Original date of publication: 1943
My edition: 2007 (Persephone)
Why I decided to read: browsing on Persephone’s website
How I acquired my copy: From the LCS shop, September 2009
“….they were sisters and loved each other, no matter how deeply the circumstances o
f their lives seemed to divide them.” (p. 138).
This is the story of three sisters, as different as three people could ever be. Charlotte marries Geoffrey, who’s not good enough for her; Vera marries Brian, she she’s not good enough for; and Lucy, the eldest of the three Field sisters, marries a man with whom she’s completely compatible. They each lie separate lives in separate parts of the country, but what brings them together, as the quote above shows, is their love for one another—and the children, who are visibly affected by the breakdown of two marriages. Happiness—the having or not having of it—is a strong theme in this book.
This novel had a strong impact on me. Geoffrey’s abusive behavior towards Charlotte never actually descends into the physical; but it’s the psychological aspect of it that really chills the reader to the bone (the scene with the dog especially left a bad taste in my mouth about him). It’s a textbook abusive relationship, with Charlotte constantly making excuses for her husband, the children cowering in fear of what he will think, say, or do. At the same time, Whipple manages to make her reader see things from Geoffrey’s point of view: what it all comes down to is that Geoffrey is an overgrown bully, extraordinarily selfish and unable to see other people be happy. He's insensitive, too; so much so that he actually laughs at Lucy when she expresses concern over Charlotte's drinking and drug-taking. It's interesting how each of his children reacts to him in a different way: one submits meekly, one rebels violently against him and runs away, and the third eventually ends up happy, with a little help from the people who care about her. My only complaint against the book is that Geoffrey doesn’t really get what he deserves in the end; but I suppose that the way in which Whipple wrote the story is more realistic, and serves to illustrate how the men have all the power in cases such as these.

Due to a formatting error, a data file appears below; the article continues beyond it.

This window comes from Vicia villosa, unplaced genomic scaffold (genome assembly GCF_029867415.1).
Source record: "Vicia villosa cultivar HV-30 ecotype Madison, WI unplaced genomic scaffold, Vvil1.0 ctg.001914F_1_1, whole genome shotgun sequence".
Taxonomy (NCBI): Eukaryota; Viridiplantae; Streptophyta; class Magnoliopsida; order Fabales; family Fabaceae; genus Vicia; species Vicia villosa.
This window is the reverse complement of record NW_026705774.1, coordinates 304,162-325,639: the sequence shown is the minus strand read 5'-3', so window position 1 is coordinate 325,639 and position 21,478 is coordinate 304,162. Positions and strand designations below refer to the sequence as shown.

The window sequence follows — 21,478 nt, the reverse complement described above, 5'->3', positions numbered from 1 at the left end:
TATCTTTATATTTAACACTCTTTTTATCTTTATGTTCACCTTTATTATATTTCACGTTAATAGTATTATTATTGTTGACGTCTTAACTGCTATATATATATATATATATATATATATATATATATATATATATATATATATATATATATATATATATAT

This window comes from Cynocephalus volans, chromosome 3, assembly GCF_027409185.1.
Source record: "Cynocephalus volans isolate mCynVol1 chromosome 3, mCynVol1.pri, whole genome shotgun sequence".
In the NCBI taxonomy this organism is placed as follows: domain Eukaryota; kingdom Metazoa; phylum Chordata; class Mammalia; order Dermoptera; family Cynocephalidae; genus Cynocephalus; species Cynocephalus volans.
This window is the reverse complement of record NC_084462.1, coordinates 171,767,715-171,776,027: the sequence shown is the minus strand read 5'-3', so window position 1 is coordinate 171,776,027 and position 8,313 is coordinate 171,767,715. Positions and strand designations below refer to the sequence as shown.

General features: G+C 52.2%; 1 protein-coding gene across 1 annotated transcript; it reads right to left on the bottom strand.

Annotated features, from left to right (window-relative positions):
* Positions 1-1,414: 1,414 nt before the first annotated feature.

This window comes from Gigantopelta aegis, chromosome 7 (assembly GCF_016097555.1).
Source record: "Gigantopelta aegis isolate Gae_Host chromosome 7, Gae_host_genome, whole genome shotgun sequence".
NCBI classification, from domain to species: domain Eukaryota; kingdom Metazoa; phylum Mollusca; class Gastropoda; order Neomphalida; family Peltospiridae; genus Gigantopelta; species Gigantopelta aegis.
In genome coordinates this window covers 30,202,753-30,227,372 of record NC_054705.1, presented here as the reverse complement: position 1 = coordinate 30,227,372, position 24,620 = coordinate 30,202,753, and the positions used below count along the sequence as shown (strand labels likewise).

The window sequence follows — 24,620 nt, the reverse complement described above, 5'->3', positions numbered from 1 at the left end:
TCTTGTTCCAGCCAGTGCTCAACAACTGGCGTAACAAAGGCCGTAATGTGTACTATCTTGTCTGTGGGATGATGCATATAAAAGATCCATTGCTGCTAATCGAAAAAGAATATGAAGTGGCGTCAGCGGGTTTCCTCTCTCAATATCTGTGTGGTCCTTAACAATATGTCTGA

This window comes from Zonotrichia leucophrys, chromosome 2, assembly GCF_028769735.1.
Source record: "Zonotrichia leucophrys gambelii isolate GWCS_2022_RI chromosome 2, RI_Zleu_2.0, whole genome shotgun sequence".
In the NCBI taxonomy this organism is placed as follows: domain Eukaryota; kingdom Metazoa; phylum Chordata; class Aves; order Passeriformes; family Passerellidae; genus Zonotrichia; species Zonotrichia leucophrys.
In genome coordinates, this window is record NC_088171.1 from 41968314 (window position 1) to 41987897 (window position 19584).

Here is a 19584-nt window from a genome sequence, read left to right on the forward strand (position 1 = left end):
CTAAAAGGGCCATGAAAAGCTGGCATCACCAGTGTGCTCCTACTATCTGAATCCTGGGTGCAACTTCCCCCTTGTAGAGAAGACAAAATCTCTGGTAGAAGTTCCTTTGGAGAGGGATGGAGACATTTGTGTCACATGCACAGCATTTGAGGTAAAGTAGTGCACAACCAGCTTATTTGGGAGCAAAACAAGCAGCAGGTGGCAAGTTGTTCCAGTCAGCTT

Vera and Brian’s marriage is nearly the exact same as Geoffrey and Charlotte’s, except in reverse. Bored with her marriage, Vera turns to other people to cope; she’s is just a selfish as Geoffrey was, and it’s her selfishness that destroys her marriage and leads her daughter to resent her. One of the big themes of this book is how the behavior of adults impacts children; nowhere is this more true than in the case of Judith and Sarah, who seem adrift with parents who are unfit to raise them. It’s not surprising that they should find comfort in one another and in their Aunt Lucy, the most levelheaded and happy of the three older women.
Dorothy Whipple’s writing style has been described over and over again as “readable;” They Were Sisters is easily one of Whipple’s most readable books. The plot takes a back seat to the writing and the character descriptions, which are first rate. This is definitely a book worth thinking about, and one I enjoyed immensely.
This is Persephone no. 56. Endpaper below: